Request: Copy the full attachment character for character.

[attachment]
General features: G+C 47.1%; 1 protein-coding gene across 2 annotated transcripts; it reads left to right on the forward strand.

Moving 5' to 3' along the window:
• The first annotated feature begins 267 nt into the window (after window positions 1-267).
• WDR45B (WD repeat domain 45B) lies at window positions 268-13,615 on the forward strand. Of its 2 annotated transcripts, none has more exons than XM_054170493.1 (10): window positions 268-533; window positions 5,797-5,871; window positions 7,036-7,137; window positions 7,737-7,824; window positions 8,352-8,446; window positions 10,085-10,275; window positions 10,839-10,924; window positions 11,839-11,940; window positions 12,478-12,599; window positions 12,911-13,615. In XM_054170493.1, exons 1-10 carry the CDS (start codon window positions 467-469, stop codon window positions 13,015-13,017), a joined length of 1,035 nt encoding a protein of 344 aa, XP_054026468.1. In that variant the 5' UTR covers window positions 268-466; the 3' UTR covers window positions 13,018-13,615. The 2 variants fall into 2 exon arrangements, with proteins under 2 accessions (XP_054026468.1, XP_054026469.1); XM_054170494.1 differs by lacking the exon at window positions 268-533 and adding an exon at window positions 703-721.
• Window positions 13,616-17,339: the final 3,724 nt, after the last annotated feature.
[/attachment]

General features: G+C 47.1%; 1 protein-coding gene across 2 annotated transcripts; it reads left to right on the forward strand.

Moving 5' to 3' along the window:
• The first annotated feature begins 267 nt into the window (after window positions 1-267).
• WDR45B (WD repeat domain 45B) lies at window positions 268-13,615 on the forward strand. Of its 2 annotated transcripts, none has more exons than XM_054170493.1 (10): window positions 268-533; window positions 5,797-5,871; window positions 7,036-7,137; window positions 7,737-7,824; window positions 8,352-8,446; window positions 10,085-10,275; window positions 10,839-10,924; window positions 11,839-11,940; window positions 12,478-12,599; window positions 12,911-13,615. In XM_054170493.1, exons 1-10 carry the CDS (start codon window positions 467-469, stop codon window positions 13,015-13,017), a joined length of 1,035 nt encoding a protein of 344 aa, XP_054026468.1. In that variant the 5' UTR covers window positions 268-466; the 3' UTR covers window positions 13,018-13,615. The 2 variants fall into 2 exon arrangements, with proteins under 2 accessions (XP_054026468.1, XP_054026469.1); XM_054170494.1 differs by lacking the exon at window positions 268-533 and adding an exon at window positions 703-721.
• Window positions 13,616-17,339: the final 3,724 nt, after the last annotated feature.